My small home office has three chairs right now. The first, and primary chair, is my Capisco Hag. It’s weird, and somewhat uncomfortable, but as I’ve written before, it serves a purpose and I’m happy with it. 

The second sitting implement is an old IKEA office chair. It’s fine, not bad, but not great either. I picked it up as a Wirecutter recommendation years ago; and for $200 it served me well. This chair sits in front of a small desk, and acts as a second creative space, where I can do my writing each day. Of note, while I recently extolled the virtues of said sacred space, I’ve used it but once or twice a week for a half hour each. It’s not getting the full value that I hoped for. I suspect this is due to the stage I’m at with my writing; where I’m doing a bit more read through than actual writing. Or, I just like writing on an iPad in a relaxed position more; not great, but comfy.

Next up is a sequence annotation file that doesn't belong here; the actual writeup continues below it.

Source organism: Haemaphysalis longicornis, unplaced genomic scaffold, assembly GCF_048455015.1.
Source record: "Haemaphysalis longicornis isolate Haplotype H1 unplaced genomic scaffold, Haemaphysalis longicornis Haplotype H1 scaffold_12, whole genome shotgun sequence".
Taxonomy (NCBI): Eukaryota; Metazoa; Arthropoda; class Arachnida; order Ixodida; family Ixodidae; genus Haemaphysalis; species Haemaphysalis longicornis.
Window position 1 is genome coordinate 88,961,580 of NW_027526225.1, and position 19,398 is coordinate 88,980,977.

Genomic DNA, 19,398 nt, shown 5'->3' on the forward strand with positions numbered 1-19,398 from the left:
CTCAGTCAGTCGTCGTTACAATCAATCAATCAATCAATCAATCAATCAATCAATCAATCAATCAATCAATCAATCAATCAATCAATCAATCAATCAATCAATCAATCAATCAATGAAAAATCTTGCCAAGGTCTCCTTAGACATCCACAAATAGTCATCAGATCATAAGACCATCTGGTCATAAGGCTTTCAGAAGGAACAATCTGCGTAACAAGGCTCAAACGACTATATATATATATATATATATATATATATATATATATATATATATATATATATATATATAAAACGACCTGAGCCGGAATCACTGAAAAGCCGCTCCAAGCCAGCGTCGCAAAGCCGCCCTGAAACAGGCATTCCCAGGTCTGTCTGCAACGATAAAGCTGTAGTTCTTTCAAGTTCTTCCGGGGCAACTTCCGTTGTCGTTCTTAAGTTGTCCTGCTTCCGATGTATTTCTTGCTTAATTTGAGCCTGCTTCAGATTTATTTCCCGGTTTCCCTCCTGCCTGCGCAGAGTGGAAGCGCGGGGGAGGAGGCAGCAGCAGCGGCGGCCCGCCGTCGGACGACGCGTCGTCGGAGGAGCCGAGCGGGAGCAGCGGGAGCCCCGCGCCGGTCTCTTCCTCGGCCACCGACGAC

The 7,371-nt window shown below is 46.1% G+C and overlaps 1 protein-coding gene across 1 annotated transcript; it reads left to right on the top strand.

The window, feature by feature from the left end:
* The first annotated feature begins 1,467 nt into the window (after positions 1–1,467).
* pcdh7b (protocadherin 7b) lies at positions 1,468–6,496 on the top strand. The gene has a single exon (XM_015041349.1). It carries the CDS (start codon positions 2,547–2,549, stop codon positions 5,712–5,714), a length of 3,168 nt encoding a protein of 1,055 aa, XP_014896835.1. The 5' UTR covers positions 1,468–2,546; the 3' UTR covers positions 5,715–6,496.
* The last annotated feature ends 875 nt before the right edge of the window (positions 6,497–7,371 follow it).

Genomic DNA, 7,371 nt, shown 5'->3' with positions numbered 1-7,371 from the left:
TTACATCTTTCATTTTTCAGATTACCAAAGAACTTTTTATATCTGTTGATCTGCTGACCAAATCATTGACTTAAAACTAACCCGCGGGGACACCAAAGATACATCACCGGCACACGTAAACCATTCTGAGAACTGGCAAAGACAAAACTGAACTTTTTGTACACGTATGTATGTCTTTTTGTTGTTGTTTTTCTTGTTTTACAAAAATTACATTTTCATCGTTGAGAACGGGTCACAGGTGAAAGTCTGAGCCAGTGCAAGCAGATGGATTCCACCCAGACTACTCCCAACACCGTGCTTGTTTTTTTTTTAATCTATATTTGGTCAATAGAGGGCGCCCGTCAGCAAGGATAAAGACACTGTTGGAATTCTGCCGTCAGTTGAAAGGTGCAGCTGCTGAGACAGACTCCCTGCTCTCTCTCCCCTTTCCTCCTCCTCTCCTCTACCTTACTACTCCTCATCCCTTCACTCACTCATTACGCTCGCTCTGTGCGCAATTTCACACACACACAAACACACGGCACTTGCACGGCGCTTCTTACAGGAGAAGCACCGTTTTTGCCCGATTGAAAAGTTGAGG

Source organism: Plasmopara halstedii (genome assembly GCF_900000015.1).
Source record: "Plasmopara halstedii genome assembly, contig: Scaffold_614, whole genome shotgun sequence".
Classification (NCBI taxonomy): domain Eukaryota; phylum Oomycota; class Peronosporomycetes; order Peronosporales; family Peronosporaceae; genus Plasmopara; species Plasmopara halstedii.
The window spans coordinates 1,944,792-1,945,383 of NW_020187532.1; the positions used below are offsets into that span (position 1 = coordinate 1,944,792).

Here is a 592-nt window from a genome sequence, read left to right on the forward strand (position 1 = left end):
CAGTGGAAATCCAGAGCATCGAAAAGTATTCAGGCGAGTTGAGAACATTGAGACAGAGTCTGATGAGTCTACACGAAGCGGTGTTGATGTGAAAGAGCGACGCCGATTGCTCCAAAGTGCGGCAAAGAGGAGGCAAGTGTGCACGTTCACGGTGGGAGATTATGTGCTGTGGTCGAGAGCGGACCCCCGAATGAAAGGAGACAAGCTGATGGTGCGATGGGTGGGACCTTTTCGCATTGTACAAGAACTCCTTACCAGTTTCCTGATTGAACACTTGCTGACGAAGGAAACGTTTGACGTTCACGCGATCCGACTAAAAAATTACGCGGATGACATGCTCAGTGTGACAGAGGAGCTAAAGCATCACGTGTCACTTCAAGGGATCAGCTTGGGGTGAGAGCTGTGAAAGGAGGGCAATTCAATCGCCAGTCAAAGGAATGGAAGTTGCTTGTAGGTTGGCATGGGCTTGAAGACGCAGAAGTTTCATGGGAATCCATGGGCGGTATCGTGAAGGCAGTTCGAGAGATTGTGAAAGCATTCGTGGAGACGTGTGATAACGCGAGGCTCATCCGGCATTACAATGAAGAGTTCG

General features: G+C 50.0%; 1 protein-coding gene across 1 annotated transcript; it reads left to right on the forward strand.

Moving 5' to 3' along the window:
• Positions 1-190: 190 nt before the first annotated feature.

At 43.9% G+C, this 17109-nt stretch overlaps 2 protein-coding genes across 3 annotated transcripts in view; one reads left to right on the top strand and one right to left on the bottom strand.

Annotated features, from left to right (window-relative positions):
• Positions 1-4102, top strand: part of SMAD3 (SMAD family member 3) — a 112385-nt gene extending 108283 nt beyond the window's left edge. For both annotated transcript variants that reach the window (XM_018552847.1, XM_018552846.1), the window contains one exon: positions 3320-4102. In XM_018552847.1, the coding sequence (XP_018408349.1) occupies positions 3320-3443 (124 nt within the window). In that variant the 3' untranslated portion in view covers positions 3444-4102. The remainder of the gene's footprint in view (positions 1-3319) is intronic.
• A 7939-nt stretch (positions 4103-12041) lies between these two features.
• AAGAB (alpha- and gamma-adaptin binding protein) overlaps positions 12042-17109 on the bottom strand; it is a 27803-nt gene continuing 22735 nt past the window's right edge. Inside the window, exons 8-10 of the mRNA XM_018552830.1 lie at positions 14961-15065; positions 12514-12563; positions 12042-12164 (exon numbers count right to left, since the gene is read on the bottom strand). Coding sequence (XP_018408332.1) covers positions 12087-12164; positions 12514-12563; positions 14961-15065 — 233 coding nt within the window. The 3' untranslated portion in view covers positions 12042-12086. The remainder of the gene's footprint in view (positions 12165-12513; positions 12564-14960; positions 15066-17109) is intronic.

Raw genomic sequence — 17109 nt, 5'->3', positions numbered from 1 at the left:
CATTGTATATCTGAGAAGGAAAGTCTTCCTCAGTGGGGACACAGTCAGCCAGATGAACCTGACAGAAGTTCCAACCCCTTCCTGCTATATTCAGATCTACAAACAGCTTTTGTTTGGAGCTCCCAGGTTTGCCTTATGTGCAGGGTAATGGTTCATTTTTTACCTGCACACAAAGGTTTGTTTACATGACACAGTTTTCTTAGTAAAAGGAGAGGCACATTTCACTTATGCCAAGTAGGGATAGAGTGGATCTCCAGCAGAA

My third chair is a recliner. It’s something small we got for rocking our daughter to sleep when she was smaller, and through the shuffling of kid’s sleeping arrangements, I managed to sneak it away into my office. 

There’s a fourth position I use, which is standing at my desk; but since that’s not a chair, it only half way counts.

The challenge I’m dealing with now, through all the arrangement of these seating spaces, is how to account for comfort and creativity. Ergonomics have become more important to me as I age. I want to find situations where I’m comfortable, and not straining muscles and tendons. That’s good, and I’ll keep working at it. The Capisco chair, along with my standing desk, is a pretty ideal arrangement. I can situate myself so that shoulders, neck, wrists, back, and arms, are all at relatively healthy angles. It is not the most cushy situation though. After a few hours I get restless.